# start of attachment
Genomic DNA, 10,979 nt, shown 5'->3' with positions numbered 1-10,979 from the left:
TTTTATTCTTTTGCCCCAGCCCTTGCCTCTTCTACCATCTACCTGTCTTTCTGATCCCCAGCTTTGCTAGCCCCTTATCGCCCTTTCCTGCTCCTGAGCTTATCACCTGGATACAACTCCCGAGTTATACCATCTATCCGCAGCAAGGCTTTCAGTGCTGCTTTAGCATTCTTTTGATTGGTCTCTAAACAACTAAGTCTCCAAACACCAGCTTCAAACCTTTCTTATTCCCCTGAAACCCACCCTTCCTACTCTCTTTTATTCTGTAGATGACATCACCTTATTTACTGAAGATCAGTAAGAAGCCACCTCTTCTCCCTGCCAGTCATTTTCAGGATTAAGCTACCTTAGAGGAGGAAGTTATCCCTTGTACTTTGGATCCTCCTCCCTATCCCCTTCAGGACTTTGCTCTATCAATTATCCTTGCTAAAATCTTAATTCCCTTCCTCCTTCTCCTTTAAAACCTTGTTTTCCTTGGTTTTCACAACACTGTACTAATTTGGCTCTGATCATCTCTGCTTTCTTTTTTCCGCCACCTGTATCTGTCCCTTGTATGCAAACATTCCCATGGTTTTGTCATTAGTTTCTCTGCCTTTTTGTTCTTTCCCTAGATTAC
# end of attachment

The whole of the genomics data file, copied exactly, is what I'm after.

Genomic DNA, 10,979 nt, shown 5'->3' with positions numbered 1-10,979 from the left:
TTTTATTCTTTTGCCCCAGCCCTTGCCTCTTCTACCATCTACCTGTCTTTCTGATCCCCAGCTTTGCTAGCCCCTTATCGCCCTTTCCTGCTCCTGAGCTTATCACCTGGATACAACTCCCGAGTTATACCATCTATCCGCAGCAAGGCTTTCAGTGCTGCTTTAGCATTCTTTTGATTGGTCTCTAAACAACTAAGTCTCCAAACACCAGCTTCAAACCTTTCTTATTCCCCTGAAACCCACCCTTCCTACTCTCTTTTATTCTGTAGATGACATCACCTTATTTACTGAAGATCAGTAAGAAGCCACCTCTTCTCCCTGCCAGTCATTTTCAGGATTAAGCTACCTTAGAGGAGGAAGTTATCCCTTGTACTTTGGATCCTCCTCCCTATCCCCTTCAGGACTTTGCTCTATCAATTATCCTTGCTAAAATCTTAATTCCCTTCCTCCTTCTCCTTTAAAACCTTGTTTTCCTTGGTTTTCACAACACTGTACTAATTTGGCTCTGATCATCTCTGCTTTCTTTTTTCCGCCACCTGTATCTGTCCCTTGTATGCAAACATTCCCATGGTTTTGTCATTAGTTTCTCTGCCTTTTTGTTCTTTCCCTAGATTAC